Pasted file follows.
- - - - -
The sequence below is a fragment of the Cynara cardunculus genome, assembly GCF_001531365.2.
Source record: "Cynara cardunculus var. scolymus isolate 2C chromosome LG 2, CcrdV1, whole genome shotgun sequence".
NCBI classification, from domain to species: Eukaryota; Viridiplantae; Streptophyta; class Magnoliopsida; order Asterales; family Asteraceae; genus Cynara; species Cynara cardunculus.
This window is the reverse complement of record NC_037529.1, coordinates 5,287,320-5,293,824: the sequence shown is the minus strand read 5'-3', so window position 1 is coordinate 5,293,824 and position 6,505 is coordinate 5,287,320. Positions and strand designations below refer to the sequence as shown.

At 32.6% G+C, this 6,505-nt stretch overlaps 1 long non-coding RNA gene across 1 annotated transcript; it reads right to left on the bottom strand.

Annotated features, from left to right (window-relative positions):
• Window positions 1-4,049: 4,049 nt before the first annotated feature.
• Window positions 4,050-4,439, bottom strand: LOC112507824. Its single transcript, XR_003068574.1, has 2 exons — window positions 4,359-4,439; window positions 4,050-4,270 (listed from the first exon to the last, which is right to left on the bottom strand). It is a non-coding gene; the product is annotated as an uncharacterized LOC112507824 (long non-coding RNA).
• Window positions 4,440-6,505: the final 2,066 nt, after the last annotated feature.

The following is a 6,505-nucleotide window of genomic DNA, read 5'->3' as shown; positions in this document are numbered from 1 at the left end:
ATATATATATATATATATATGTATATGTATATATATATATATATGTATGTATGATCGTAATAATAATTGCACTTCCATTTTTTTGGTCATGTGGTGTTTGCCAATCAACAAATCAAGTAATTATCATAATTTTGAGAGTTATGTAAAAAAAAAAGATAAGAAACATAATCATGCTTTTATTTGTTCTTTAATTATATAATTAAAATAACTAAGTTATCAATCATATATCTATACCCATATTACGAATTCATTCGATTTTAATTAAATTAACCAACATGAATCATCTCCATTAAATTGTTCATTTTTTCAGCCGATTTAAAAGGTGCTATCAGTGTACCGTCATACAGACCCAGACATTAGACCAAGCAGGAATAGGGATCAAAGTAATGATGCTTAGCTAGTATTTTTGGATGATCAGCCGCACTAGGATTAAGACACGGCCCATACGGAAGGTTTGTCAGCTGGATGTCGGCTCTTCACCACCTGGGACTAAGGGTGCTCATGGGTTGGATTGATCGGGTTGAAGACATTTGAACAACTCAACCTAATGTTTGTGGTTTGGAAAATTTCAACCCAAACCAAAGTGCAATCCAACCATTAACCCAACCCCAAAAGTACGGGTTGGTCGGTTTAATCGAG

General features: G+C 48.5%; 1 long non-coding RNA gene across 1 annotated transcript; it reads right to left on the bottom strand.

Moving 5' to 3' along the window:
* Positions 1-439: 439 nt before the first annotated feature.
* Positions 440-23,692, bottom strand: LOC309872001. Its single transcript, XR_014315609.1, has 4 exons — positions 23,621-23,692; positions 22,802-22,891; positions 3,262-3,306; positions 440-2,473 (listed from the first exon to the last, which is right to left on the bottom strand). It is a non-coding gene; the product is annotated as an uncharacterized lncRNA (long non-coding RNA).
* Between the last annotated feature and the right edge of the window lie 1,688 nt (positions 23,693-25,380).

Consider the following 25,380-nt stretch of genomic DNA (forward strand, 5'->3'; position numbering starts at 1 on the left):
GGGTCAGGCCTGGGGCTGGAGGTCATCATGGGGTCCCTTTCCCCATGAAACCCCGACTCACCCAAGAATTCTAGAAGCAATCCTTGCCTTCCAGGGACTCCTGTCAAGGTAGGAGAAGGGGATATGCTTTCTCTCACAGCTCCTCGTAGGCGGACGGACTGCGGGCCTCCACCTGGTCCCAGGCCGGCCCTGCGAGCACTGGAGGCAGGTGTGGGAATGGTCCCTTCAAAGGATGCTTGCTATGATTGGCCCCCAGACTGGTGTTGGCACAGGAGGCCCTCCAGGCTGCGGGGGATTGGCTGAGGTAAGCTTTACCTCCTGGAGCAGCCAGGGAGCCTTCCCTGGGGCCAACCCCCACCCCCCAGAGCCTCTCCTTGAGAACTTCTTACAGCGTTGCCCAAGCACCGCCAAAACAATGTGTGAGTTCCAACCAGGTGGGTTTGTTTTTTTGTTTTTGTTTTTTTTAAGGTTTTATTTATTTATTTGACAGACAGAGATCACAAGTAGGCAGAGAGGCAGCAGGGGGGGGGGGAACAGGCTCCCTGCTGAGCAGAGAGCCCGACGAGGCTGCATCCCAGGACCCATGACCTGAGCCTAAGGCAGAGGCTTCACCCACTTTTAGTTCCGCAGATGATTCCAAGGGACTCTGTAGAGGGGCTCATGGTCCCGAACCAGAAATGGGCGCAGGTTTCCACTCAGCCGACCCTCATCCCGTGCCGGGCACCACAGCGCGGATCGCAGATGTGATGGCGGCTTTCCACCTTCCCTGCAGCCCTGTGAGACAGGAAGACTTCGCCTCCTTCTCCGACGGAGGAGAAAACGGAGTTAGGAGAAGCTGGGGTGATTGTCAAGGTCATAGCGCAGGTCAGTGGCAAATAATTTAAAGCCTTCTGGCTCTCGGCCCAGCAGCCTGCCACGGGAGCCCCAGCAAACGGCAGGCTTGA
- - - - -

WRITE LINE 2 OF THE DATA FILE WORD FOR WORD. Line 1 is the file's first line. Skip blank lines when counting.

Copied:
Source record: "Cynara cardunculus var. scolymus isolate 2C chromosome LG 2, CcrdV1, whole genome shotgun sequence".